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6 Things to Know about HIPAA Compliance for Video Visits

HIPAA Video VisitsWe frequently get the chance to talk with providers who are considering adding the option of video visits to their practice. Many are attracted to the approach because it can help boost revenue, improve office efficiency, and increase patient satisfaction. One common cause for concern, however, is the privacy and security of patient data. Providers are rightly worried about staying on the right side of HIPAA regulations and making sure their patient’s information stays confidential.

If you are considering adding telemedicine to your practice, here are six things you should know related to security and HIPAA compliance.

  1. HIPAA Does Apply to Telemedicine

    Providers must exercise the same concern for patient privacy and confidentiality for in-office and online video visits. The responsibility to protect patient information applies whether that information is on paper, or in electronic files. Images and video are no exceptions.

  2. Consumer Video Apps Do Not Meet the HIPAA Requirements

    It may be tempting to use common apps like Skype and Facetime for video visits, but these services are not encrypted and therefore do not meet the HIPAA standard for security. Instead, providers should seek out a solution that is designed for healthcare purposes with built-in measures to protect patient information. The good news is that some are as easy to use as the consumer applications your patients already enjoy.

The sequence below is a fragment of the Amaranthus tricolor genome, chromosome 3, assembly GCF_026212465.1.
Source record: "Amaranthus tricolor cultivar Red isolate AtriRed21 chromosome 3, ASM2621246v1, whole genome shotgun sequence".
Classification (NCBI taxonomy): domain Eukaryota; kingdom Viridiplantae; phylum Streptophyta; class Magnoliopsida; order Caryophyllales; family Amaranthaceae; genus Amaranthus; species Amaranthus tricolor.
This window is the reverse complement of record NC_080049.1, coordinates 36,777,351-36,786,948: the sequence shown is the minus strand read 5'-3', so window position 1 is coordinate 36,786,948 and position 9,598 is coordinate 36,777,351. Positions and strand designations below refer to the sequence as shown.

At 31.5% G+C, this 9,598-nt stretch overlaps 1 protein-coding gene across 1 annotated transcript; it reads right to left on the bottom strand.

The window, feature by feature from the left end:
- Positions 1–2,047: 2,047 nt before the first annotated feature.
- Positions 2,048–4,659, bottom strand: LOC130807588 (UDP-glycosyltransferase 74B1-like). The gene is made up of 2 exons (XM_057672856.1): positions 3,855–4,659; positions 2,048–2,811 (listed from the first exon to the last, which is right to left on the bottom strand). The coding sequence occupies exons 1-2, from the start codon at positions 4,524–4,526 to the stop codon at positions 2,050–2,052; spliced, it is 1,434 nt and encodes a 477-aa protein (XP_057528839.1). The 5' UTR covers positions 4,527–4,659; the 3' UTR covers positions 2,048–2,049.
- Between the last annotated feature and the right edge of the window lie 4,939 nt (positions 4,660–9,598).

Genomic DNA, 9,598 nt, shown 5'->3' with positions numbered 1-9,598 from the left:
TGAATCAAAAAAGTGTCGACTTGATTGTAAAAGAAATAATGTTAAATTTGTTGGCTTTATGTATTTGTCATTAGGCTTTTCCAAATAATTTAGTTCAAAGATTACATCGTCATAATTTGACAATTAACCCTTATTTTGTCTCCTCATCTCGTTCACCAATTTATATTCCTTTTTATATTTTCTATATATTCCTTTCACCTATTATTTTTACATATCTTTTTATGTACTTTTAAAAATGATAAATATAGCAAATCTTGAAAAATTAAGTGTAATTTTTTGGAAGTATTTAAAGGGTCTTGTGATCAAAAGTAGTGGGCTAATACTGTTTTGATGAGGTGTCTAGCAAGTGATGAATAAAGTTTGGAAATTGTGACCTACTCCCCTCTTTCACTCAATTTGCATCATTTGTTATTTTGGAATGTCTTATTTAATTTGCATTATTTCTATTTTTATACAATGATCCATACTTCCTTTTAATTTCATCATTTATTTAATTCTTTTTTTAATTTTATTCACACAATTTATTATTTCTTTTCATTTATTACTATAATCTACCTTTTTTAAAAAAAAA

3. Video Visits Should Not Be Recorded

    Transmission and storage on the part of the provider create a dangerous risk to the security of patient data. In addition, patients and providers are simply more comfortable when visits are not recorded.

  4. Your Telemedicine Vendor Should Enter into a Business Associate Agreement

    In most cases, HIPAA requires that people or vendors that provide certain services to healthcare providers sign an agreement to ensure that all protected health information is treated with the same precautions by anyone with access to it. Attorneys, transcribers, and accountants are all good examples of Business Associates. Technology providers that host video conferencing services are among this group as well. Your software vendor should be happy to sign a Business Associate Agreement.

  5. Peer-to-Peer Networking is the Best Practice

    Peer-to-Peer networking is a special type of internet connection that, along with other security features, is designed to conceal the identities and locations of each participant. It is considered the best practice for protecting confidential healthcare information and complying with HIPAA rules.

  6. Patients Will Have Questions

    If you are concerned about the security of video visits, you can bet your patients are as well. They will feel more comfortable if they are given the opportunity to ask questions and provided details about what you and your technology partner do to protect their information. Most are relieved to hear that the software was built for this exact purpose.

Every new technology that healthcare providers add to their practice needs strict scrutiny when it comes to privacy and security. Telemedicine can be implemented in a way that poses very little risk to patient data. HIPAA compliance does not need to stop your practice from enjoying the benefits of visits via video.